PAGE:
Why Crocuses Are Better Than Snowdrops

In my last post I may have ruffled a few feathers among some readers. (Or at least, feathers were ruffled among those readers who have feathers. For readers without feathers, I may have raised a few hackles. Among those who have neither feathers nor hackles, the impact of my words has yet to be determined.) In any case, what provoked this reaction was my statement that, compared to Crocuses, Snowdrops can be a bit dull.

2014-04-06 13.17.59 crocus tommasinianus with bees
Bees enjoying Crocuses during last year’s balmy early spring. 

Now, I’m not saying that Snowdrops aren’t garden-worthy bulbs, in a slightly inferior way. They are really quire nice. I’m just saying that Crocuses are better.

2014-04-06 13.18.28 yellow crocus
Clump of yellow crocus.

What makes Crocuses better can be summed up in one word: color. Winter is a time of black and white, a time that lasts for months and months here in Chicago. And so little white flowers, while welcome, just don’t have the same impact as the exciting yellow and purple, lilac and orange presented by Crocuses among the dead leaves and plant debris. And those golden stamens!

If Snowdrops bloomed in summer, their cool elegance might be more appreciated. Bad timing, Snowdrops.

Crocus vernus 'Twilight'

And Crocuses are so upright and perky. They seem to be shouting, “Hello! Happy spring!” While Snowdrops are a bit dangly and droopy. They seem to be drawling, “Oh, thank goodness it’s warmed up a bit, but let’s not get carried away.”

2014-04-06 13.20.14 white crocus

Even white Crocuses are a gleaming, happy white, while the white of Snowdrops is more subdued.

2013-03-30 snowdrops
Snowdrops from last year blooming among the dried Hydrangea flowers. 

Now, there is one important way in which Snowdrops are superior to Crocuses: Snowdrops are varmint-proof. Squirrels, chipmunks, and other evil furballs love Crocuses even more than I do . Sadly, they love Crocuses as a tasty snack. They find Snowdrops unappetizing, however.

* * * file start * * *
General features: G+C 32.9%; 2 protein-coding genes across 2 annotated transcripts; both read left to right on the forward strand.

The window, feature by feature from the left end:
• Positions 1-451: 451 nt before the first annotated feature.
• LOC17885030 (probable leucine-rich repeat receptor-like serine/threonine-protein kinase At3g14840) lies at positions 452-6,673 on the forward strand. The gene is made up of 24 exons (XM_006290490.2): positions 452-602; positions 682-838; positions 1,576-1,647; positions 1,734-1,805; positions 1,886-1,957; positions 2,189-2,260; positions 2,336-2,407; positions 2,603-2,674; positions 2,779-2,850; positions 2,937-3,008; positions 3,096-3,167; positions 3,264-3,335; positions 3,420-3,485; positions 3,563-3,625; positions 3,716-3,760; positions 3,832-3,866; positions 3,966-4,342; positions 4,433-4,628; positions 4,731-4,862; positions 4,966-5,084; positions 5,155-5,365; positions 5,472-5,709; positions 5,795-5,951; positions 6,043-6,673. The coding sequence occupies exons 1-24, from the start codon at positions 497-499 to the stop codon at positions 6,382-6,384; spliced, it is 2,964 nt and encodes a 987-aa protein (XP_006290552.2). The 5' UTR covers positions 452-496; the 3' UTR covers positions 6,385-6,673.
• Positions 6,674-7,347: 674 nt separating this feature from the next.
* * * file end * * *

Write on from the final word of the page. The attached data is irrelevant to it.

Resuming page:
So, what do you think? Do you accept the obvious superiority of Crocuses, or do you cling stubbornly to the notion that Snowdrops are just as good, or even better? And don’t say each is equally good in its own way, that’s cheating. Also, what is a hackle?

65 Comments on “Why Crocuses Are Better Than Snowdrops”

  1. I personally think crocuses are prettier. That said, I’m not sure I can grow them here in Texas. I’ve never tried. But you asked so I’m sayin’ crocuses win, in my opinion, hands down. I like color!

  2. For me snowdrops win every time. Why, I hear you ask. Four months of flowers for a start. As you say, the wildlife leave them alone but they eat the bulbs and flowers of the crocus. They like my heavy clay soil which the crocus don’t. The least bit of wind has crocus lying flat against the soil whereas snowdrops take it all in their stride. I really don’t think I need to say any more, snowdrops are the best, every time!

  3. I am totally with you on the superiority of Crocuses over snowdrops. I much prefer their vivid color and their big, upright blooms. Others’ experience might be different, but my Crocuses have also increased much more prolifically than my snowdrops.